The weather forecast for Monday was anything but accurate. Expected to be near 38 degrees in the morning, I had staged all my winter-weather gear on the couch. What I woke up to was about 10 extra degrees (bonus!), so I had to break into the bedroom where my wife was quietly sleeping and gather alternate, warmer weather gear. Also, when I flipped on the back yard flood lights to see how much moisture there was, I was excited to see everything was bone-dry. But by the time I left, it was drizzling. Huh? Weird. That didn't last but a few miles anyways. Geez, what a confusing morning.
This time of year is fun to ride on the rail trail. Morning's especially. It's usually fully covered with fallen leaves to where you care barely see the asphalt and the leaves show so bright and colorful against my headlight, its like day. And to me, the smell of Fall is something I love and will never forget. The ride in was rather uneventful, spotted a few deer here and there. I had a few moments of sadness thinking about Pastor Robert a few times, then what I've been expecting and hoping would never come to be...the guy with dogs. No longer had dogs. The second one must have passed on over the span between my last commute and that morning. So it was a sad ride in, but the fresh air does more than I probably figure no matter the quality of miles.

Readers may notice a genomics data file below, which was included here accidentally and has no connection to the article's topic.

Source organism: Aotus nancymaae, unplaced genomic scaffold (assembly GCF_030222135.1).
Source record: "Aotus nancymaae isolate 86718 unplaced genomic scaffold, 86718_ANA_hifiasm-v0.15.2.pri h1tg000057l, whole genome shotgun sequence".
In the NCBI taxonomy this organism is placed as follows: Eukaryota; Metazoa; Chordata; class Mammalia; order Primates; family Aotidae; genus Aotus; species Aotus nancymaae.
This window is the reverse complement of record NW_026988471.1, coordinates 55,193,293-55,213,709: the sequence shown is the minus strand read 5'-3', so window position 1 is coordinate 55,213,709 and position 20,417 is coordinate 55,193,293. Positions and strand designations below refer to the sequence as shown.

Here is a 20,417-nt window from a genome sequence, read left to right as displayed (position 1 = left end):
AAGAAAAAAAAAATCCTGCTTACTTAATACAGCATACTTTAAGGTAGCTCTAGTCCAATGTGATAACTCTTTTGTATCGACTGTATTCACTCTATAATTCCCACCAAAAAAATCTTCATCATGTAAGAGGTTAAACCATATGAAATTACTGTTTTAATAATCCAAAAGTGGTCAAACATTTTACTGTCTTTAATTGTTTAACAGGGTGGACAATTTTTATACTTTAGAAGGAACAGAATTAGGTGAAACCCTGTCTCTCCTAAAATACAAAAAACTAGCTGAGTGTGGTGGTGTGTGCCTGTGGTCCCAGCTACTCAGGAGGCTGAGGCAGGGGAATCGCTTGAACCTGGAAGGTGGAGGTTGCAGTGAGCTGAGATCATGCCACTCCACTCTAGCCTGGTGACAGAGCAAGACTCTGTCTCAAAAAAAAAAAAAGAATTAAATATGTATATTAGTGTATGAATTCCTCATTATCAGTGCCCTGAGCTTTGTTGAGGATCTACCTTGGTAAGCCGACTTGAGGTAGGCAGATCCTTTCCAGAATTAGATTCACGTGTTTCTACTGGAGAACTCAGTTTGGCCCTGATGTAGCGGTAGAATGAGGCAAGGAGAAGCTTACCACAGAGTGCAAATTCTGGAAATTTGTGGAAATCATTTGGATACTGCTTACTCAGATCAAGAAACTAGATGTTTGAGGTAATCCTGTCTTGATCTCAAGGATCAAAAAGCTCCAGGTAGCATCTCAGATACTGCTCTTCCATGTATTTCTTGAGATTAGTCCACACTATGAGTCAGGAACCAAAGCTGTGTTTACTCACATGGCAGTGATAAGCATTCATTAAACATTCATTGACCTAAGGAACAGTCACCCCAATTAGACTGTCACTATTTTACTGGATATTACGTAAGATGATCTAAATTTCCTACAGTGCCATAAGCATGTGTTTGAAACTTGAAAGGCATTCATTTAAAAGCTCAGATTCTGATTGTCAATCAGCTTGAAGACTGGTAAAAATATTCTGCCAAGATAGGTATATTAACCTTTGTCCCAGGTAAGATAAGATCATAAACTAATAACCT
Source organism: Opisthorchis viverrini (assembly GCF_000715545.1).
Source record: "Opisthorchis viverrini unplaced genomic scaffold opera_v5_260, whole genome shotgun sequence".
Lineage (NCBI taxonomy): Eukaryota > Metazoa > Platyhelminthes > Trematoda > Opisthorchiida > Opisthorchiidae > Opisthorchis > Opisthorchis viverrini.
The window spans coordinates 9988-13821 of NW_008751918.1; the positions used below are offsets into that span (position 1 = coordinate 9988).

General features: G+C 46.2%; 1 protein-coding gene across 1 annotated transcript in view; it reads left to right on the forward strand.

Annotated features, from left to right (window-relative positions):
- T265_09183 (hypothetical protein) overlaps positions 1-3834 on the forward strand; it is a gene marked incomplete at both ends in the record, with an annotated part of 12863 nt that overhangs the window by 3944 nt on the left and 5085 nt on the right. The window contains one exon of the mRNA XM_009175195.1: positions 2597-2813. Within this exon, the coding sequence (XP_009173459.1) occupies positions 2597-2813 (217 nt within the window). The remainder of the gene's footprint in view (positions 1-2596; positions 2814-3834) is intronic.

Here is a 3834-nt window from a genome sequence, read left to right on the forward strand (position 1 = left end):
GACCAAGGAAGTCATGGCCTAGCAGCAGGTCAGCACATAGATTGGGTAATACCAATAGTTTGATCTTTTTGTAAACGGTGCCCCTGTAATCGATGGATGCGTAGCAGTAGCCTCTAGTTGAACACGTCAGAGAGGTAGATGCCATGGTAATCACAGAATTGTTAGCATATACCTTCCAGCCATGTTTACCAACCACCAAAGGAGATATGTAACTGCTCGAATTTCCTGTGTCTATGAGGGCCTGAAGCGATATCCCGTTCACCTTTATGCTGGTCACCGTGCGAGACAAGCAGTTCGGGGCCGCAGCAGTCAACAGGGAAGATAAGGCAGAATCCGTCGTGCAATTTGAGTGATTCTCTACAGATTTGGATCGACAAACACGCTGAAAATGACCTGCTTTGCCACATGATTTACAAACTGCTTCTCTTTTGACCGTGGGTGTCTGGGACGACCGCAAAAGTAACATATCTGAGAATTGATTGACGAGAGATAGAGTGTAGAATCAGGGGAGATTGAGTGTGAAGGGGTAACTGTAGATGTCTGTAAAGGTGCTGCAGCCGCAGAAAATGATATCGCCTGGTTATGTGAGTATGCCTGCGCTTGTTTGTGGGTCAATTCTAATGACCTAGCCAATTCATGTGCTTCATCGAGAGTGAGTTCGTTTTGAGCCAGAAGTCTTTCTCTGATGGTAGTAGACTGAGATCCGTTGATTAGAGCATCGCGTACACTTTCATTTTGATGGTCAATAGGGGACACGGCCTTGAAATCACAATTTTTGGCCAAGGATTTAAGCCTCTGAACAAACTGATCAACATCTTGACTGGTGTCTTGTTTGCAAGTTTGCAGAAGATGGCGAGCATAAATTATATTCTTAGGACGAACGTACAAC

The ride home was also challenging, but because of physical and environmental reasons. I thought my legs were doing fine all day, but they were really tired apparently. Headwind nearly all the way, I struggled to pedal 12mph where I would normally be doing 16mph. The (stupid) light show at Fifth Third Ballpark is going up. I suspect my November commute will include part of that - watch for a unique Garmin map coming soon. (ha) I sort of "gave up" on trying to match or beat times from the morning about half way home, just too exhausted - it took me 10 minutes longer than usual to get home. Tired. Hungry. Sad. Just a lot of things weighing me down on this trip.
Greg LeMond once said "It never gets easier. You just go faster."
True for a cyclist, true for all of mankind.